Best Horror Movies on Netflix

31 Days of Horror – ‘The Invitation’

the-invitation_gathering

The Invitation

Directed by: Karyn Kusama

Starring: Logan Marshall-Green and John Carroll Lynch

Review by CinemAbysmal

First of all, this is not really a horror movie. Well, I suppose you could call it one, but let’s be safe here and call it a psychological thriller. The Invitation (if you invite it to…rimshot, please) will take hold of your brain like a pitbull to a rubber toy and make you second guess yourself for a good hour and a half. It burns slow, but damn it pays off.

The director of the film, Karyn Kusama, is probably most well-known for her other films, like Aeon Flux and Jennifer’s Body. When I saw that she was the filmmaker, I was a bit hesitant on even watching this to be honest. I’ve heard Aeon Flux is just god awful. I actually liked Jennifer’s Body quite a bit, but it wasn’t really enough to get me jacked for this one. I checked out the trailer, and couldn’t really tell what was going on but was intrigued enough. And honestly, I’m really glad I did.

This is not really a horror movie because not enough happens in it to make it horrific. Most of the film, the characters are talking in living rooms or dining rooms inside of a really nice Hollywood Hills home. Don’t let this scare you away, though. The acting is pretty terrific, as lead Logan Marshall-Green is confusing and at times insufferable, complementing the serpentining storyline perfectly. John Carroll Lynch (that weird bald guy that always plays that really weird bald guy in movies) is amazing, but I’m not going to tell you anything about his character because he’s that good.

I hope the words I’ve chosen for this review have not pushed you away from watching this film. I know that “psychological thriller” tends to be a bit overused when describing movies, but this honestly is one of those occasions where this term works perfectly. It’s vicious, confounding and has one of the better payoffs that I’ve seen in movies like this. Check out The Invitation on Netflix now!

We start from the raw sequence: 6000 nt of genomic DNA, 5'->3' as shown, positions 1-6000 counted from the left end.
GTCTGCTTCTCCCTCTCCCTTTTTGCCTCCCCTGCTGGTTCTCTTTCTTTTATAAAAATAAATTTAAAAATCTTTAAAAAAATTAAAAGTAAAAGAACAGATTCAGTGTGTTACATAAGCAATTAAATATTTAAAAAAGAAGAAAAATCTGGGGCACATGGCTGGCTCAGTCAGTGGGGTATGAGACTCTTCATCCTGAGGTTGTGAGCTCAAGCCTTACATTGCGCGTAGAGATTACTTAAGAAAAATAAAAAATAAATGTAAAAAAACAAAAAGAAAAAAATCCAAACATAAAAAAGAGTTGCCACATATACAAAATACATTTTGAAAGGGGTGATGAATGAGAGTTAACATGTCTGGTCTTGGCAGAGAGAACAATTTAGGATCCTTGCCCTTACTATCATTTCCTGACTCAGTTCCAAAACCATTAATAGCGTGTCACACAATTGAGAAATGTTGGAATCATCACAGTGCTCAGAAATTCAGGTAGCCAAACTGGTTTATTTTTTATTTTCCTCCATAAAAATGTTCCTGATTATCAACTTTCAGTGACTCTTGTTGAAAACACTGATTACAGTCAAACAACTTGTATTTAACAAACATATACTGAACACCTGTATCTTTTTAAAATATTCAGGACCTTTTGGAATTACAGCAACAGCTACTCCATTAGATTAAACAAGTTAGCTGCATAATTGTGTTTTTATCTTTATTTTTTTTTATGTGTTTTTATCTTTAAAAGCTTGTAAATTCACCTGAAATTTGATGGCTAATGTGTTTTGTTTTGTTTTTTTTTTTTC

Advertisements

31 Days of Horror – ‘At the Devil’s Door’

atthe

At the Devil’s Door

Directed by: Nicholas McCarthy

Starring: Ashley Rickards and Naya Rivera

Review by CinemAbysmal

This a strange fucking movie. Not exactly in the good way, either. The acting is pretty underwhelming, the dialogue is laughable and it seems to be pieced together by a drunk person. However, there almost seems to be an underlying intent to all of this as the movie stumbles along.

What we have with At the Devil’s Door is a good enough horror film. It plays on concepts from other movies such as Rosemary’s Baby and The Omen, while mixing in some haunted house jumps. There’s even a mysterious girl donning a red rain jacket, which immediately reminded me of the creeptacular Don’t Look Now. There are some genuine frights in this and the Satanic storyline is actually pretty damn unsettling. It’s also really pretty. A lot of the shots are bathed in a greyed out palette and McCarthy is particular with his use of bright colors to surprise the eyes. He’s also very careful about his use of the devil in this. He is shown many times, a tall man with horns, but he is always blurry and it’s creepy as all hell.

The timeline in this film is probably the most distracting part. It begins with a teenage girl in the 1980’s and jumps around between then and now, but it feels forced and does not really come natural at all. I already mentioned the acting, but I think it’s worth talking about again. Most of it is pretty god-awful, and I can’t really tell if McCarthy meant for the hamfisted presentation of it all. I really think this would be a legitimately good movie if the dialogue was more carefully written and he grabbed some better actors.

At the Devil’s Door is currently streaming on Netflix. If you are into jump scares and some pretty damn good satan-soaked evil, this will probably satisfy you. It tends to move at a snail’s pace sometimes, but it really is a pretty vicious horror film. It’s just not that good of a movie-movie.